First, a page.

In the words of President Obama,

“As we condemn recent detentions of journalists like Mazen Darwish, a leading proponent of free speech in Syria, and call for their immediate release, we must not forget others like blogger Dieu Cay, whose 2008 arrest coincided with a mass crackdown on citizen journalism in Vietnam, or journalist Dawit Isaak who has been held incommunicado by the Eritrean government for over a decade without formal charge or trial.”

Dieu Cay is the pen name for Vietnamese blogger and freedom activist Nguyen Van Hai.  He has been detained by the Communist government in Vietnam since 2008 for protesting China’s actions in Tibet, the Spratly Islands, and criticizing the country’s Olympic torch relay.  Idiotically, yet unsurprisingly, the Vietnamese government imprisoned Dieu Cay under the charges “tax evasion”, which is bogus to say the least.

Following his release in 2010, Dieu Cay continued to express his opinions on his blog, before being harassed and imprisoned by the Communist Police once again.  To this day, blogger Nguyen “Dieu Cay” Van Hai is still serving time in Vietnamese jail for charges of “conducting propaganda against the state”.  He is currently facing a possible 20 years in prison, unless he pleads guilty to the bogus charges and concedes to the Communists.  International pressure on the Vietnamese government may help reduce this sentence, as Dieu Cay refuses to plead guilty.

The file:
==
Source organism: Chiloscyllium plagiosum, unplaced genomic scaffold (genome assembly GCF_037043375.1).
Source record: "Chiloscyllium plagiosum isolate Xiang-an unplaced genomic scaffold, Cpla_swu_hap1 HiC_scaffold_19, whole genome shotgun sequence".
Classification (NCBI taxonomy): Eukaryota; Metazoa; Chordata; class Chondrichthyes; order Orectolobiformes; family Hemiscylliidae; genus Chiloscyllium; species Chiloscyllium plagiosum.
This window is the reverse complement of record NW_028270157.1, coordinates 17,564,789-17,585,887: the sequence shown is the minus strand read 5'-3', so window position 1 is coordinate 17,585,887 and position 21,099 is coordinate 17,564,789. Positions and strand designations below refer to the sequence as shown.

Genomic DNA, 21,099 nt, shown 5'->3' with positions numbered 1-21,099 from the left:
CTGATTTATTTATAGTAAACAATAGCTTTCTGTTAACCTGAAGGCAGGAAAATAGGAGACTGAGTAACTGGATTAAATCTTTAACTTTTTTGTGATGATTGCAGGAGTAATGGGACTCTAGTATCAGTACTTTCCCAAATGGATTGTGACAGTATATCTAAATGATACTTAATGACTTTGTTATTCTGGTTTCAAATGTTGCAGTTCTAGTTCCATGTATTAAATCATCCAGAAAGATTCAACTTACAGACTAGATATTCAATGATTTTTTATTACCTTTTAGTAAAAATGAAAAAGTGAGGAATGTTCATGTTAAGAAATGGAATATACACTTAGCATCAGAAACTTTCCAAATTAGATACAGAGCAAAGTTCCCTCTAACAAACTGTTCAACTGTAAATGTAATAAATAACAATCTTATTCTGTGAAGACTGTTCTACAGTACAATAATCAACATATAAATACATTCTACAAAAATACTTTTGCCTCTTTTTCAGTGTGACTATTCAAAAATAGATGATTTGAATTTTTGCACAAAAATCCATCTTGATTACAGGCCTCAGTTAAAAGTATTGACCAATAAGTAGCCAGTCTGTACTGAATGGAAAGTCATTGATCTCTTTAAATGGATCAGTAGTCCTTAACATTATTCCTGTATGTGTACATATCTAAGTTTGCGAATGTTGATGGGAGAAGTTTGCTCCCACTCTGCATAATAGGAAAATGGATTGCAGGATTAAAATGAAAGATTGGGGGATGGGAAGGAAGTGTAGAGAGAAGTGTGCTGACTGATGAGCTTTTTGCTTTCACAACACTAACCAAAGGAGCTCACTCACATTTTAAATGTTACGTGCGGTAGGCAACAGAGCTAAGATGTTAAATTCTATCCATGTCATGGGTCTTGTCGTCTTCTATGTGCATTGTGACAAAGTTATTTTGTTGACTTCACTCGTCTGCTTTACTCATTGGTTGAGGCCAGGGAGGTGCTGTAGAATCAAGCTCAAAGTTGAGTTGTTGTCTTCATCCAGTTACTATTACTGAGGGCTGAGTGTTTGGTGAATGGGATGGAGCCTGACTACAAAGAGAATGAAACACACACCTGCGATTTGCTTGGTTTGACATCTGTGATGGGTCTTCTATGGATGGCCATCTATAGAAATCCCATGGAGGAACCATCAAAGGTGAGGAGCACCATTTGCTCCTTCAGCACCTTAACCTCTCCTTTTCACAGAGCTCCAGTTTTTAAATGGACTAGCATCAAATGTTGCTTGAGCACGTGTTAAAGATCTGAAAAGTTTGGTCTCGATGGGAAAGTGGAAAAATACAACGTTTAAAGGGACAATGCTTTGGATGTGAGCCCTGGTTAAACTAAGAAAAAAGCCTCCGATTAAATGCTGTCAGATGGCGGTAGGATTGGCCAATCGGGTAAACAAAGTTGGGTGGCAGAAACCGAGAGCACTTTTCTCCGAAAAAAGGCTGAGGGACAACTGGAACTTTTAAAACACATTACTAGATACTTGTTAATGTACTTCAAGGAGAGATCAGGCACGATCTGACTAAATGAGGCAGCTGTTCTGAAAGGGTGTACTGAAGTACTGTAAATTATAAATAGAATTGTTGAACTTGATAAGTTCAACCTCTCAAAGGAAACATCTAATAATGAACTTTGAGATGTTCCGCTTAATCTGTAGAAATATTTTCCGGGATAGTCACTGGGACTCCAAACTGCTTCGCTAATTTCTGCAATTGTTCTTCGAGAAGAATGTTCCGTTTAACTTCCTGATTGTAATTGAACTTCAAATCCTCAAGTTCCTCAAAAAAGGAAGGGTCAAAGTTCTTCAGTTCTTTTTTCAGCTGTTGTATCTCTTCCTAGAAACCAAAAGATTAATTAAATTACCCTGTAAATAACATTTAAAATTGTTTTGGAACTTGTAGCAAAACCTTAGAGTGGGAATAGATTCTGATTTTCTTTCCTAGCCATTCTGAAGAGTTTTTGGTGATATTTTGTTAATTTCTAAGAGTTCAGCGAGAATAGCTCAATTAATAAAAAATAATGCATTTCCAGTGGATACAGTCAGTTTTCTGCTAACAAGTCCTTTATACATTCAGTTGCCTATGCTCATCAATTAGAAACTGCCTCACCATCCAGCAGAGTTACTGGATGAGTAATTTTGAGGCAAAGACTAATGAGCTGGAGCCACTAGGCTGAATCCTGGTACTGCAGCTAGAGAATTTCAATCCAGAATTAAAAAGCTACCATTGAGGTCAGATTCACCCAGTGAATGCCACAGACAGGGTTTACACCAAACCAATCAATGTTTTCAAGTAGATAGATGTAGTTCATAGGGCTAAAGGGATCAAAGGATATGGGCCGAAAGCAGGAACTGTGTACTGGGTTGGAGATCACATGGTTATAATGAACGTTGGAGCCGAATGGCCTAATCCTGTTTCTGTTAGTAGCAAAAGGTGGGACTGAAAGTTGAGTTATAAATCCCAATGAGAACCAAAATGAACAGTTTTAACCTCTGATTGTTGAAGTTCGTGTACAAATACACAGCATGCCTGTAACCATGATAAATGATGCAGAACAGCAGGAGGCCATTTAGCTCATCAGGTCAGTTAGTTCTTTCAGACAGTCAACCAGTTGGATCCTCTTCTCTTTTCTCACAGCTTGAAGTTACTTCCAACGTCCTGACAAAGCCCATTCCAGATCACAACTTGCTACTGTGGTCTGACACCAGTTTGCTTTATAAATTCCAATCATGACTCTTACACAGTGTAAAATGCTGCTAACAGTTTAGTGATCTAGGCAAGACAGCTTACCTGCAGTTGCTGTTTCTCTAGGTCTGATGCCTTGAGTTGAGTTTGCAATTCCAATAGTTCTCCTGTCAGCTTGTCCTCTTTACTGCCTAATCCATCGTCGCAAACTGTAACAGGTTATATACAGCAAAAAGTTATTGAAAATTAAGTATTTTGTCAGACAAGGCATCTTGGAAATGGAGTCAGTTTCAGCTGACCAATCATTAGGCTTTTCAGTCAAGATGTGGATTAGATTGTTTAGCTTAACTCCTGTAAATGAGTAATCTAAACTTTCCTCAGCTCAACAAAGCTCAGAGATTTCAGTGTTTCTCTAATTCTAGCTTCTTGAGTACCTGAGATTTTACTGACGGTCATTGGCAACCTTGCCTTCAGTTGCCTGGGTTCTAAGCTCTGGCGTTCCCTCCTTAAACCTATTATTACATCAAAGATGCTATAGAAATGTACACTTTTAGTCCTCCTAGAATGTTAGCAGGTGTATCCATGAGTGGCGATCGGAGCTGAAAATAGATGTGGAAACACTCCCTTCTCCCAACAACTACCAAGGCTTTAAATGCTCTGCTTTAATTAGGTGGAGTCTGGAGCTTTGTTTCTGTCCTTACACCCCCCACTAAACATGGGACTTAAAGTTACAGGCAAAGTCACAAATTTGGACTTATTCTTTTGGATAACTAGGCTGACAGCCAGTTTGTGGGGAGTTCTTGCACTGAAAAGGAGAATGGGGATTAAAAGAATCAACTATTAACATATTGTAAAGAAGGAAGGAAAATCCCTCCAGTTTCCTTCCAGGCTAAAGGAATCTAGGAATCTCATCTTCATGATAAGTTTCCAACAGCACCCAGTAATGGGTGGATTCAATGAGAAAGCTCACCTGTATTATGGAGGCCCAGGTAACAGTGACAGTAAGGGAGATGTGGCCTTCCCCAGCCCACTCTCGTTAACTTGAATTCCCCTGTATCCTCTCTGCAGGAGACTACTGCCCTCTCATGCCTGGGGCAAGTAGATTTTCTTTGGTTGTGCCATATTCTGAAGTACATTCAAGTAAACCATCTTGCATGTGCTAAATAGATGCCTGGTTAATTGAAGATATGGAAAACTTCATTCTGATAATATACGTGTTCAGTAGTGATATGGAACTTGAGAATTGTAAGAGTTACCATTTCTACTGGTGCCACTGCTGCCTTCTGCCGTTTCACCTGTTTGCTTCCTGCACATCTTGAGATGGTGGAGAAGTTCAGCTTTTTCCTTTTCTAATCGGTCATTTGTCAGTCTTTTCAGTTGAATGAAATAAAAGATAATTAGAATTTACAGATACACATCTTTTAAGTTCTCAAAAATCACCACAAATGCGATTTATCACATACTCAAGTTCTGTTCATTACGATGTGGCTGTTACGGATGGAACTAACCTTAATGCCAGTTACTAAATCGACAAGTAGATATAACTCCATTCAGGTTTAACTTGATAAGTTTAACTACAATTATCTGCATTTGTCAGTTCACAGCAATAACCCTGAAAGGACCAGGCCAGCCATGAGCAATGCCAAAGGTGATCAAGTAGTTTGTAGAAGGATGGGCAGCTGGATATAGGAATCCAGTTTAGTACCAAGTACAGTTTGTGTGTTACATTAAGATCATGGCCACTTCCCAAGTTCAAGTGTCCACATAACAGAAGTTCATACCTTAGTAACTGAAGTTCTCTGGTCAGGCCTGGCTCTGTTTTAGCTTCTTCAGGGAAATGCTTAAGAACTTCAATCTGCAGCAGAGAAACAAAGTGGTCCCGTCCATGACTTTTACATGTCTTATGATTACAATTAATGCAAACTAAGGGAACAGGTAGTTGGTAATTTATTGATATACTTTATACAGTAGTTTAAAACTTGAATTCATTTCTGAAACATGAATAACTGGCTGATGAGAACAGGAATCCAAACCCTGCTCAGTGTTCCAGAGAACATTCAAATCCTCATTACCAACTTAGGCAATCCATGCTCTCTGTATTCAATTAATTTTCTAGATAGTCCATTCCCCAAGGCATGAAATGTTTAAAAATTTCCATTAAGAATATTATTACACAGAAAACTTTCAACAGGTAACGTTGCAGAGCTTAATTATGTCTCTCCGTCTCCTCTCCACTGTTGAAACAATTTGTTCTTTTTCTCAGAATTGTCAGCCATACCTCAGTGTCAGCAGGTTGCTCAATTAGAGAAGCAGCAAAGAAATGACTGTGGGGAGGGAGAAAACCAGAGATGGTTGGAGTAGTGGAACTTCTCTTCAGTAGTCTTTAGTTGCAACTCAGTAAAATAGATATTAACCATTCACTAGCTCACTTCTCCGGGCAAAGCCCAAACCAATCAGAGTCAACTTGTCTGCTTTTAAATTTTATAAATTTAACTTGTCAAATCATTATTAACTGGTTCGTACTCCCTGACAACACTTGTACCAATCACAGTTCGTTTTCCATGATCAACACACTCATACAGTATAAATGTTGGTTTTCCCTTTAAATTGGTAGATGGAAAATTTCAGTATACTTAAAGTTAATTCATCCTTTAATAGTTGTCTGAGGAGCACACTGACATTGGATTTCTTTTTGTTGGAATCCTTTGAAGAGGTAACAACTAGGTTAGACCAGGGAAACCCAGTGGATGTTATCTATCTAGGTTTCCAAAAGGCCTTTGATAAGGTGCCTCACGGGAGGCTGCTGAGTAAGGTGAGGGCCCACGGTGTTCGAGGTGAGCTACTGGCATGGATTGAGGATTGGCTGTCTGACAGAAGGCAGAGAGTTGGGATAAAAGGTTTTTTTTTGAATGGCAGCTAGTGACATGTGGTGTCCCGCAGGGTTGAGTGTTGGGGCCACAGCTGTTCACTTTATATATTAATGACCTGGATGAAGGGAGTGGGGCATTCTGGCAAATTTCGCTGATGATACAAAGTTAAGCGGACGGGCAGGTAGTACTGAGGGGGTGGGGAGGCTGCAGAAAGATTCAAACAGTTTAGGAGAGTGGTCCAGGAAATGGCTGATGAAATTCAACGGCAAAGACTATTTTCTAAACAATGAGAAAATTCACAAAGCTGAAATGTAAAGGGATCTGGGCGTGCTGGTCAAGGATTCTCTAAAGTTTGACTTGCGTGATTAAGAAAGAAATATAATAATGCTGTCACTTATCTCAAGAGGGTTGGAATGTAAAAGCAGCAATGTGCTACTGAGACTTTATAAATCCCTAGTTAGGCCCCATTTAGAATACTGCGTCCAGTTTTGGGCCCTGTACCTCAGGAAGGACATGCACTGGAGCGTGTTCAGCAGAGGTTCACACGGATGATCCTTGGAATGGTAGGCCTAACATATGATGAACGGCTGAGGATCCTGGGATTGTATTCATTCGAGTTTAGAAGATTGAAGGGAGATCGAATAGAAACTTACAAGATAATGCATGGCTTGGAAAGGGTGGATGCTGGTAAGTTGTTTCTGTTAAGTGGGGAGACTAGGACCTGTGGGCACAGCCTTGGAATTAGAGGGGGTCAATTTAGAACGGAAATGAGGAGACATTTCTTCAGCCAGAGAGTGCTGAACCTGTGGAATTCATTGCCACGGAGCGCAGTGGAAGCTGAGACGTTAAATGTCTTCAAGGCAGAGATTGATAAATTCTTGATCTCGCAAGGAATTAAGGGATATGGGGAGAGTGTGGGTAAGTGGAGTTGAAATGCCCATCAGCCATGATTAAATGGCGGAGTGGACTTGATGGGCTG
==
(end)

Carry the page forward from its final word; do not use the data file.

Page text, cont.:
It is a wonder what caught the attention of President Obama to Vietnam’s current human rights situation.  Though it is true that he was aware of the matter, he had yet to publicly speak out in defense of a single dissident, until May 3, that is.  One very viable possibility, is the recent surge of information and momentum made possible by Mr. Truc Ho, the White House petition, and the music of Viet Khang.

We have said in the past that the president listens, now we know that he listens.  Not only does the president listen however, but he also speaks.  Whether you recognize it or not, President Obama wants the votes of Vietnamese Americans, and is now starting to reach out to the Vietnamese community in the U.S.  As members of a proud and democratic nation, we can help foster this movement by exercising our democratic rights.  It’s election season, people.  Let’s show the candidates that we got the vote.

For the full statement by President Obama on Press Freedom Day, May 3, 2012, click here:

http://www.whitehouse.gov/the-press-office/2012/05/03/statement-president-world-press-freedom-day